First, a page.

Chapels and Religion
Blaenavon’s main Anglican (Church of England) church was St. Peter’s, which was built by the ironmasters in 1804-05. However, most of Blaenavon’s workers and their families did not go to this church. They worshipped at the town’smany chapels instead. Chapelgoers were also known as nonconformists and the chapel denominations included Baptists, Methodists and Congregationalists.
Chapels were important buildings where people expressed their deeply held Christian beliefs. They were also centres of lifelong learning, entertainment, politics and culture. By the late 19th century, chapels became one of the increasingly few places in industrial south Wales where the Welsh language was used.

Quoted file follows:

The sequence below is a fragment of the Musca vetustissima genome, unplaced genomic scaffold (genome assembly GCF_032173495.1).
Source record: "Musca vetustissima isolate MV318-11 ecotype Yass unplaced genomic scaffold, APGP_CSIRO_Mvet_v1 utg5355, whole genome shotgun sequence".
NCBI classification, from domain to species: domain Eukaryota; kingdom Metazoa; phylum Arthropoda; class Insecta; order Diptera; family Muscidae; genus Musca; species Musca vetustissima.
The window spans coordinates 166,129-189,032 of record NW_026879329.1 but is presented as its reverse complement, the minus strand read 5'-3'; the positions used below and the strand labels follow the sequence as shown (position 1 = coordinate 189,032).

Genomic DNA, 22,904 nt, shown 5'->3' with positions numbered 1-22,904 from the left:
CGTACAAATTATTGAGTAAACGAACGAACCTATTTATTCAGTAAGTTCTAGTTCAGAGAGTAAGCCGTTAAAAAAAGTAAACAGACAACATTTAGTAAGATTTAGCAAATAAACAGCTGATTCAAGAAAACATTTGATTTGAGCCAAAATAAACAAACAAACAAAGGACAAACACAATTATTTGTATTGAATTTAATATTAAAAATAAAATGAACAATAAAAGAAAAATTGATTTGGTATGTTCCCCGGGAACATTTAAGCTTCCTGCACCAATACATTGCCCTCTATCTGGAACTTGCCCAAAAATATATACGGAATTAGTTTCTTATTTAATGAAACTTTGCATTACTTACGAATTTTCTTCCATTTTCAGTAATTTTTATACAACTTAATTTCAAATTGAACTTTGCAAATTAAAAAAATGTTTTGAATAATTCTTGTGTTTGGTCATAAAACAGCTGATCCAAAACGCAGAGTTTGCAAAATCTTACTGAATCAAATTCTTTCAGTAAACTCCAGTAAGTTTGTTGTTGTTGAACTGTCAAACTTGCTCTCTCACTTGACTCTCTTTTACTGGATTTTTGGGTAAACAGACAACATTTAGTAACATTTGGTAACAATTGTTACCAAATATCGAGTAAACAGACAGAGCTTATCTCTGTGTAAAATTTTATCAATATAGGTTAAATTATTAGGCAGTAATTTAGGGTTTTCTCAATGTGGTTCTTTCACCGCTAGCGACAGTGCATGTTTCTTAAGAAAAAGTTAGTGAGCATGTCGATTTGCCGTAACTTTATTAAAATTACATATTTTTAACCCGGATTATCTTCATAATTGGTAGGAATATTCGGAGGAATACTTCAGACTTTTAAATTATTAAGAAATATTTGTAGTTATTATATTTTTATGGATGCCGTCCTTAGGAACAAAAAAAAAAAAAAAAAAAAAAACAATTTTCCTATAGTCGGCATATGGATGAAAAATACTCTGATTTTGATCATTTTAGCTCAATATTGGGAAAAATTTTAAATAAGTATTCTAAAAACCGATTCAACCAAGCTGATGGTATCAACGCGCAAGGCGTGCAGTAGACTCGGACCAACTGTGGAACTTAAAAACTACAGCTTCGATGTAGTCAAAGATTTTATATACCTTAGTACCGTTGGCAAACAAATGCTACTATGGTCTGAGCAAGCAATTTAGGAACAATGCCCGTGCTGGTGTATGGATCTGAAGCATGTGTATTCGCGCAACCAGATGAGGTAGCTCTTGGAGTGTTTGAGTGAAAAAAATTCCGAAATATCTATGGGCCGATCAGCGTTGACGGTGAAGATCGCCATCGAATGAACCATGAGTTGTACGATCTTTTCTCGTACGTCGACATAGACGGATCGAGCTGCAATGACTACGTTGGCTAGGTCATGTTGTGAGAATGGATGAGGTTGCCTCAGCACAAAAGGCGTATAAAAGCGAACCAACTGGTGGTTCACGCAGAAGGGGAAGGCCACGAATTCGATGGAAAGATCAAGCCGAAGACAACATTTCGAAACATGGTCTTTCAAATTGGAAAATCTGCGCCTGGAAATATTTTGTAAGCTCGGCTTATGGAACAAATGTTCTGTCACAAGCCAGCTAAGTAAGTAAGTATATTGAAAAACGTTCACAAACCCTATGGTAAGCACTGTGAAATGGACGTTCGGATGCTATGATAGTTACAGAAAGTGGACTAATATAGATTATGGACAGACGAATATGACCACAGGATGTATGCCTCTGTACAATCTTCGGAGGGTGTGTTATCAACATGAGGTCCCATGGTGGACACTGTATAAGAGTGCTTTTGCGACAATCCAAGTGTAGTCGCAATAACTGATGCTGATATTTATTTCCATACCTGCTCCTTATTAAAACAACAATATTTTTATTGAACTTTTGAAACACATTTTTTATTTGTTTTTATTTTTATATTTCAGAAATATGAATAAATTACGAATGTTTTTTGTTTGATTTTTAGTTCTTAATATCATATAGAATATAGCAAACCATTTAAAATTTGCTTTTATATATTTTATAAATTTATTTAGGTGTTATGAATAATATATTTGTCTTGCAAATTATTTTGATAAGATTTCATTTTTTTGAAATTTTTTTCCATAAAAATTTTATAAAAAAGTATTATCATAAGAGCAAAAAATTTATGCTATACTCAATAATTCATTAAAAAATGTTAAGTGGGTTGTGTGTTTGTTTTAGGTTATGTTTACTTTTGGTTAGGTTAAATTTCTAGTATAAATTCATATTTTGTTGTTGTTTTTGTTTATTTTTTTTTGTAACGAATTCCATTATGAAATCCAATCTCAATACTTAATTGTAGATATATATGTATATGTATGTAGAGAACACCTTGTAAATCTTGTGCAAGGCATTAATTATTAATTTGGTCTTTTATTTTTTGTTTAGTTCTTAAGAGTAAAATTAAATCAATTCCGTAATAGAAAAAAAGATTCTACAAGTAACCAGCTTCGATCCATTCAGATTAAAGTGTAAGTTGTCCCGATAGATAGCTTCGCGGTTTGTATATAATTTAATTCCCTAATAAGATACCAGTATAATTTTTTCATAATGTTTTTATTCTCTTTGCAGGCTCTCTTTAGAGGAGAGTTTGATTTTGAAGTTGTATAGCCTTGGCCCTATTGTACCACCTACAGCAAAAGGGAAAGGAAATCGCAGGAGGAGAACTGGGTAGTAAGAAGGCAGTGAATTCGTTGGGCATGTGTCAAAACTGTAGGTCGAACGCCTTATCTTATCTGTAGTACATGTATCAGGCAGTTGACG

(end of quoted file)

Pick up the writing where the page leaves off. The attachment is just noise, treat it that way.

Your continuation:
At Blaenavon on Saturday evening a band of young lads between the ages of fourteen and sixteen held prayer meetings at different places in the principal streets. Just before eleven o’clock they were holding a meeting in William Street, when a drunken man went in their midst and attempted to sing. At once the young boys started to pray for him, and at last the drunken man asked them to take him home and to have a meeting there… This little meeting lasted until long after eleven o’clock, and the drunken man was reclaimed.
Evening Express, 11 March 1905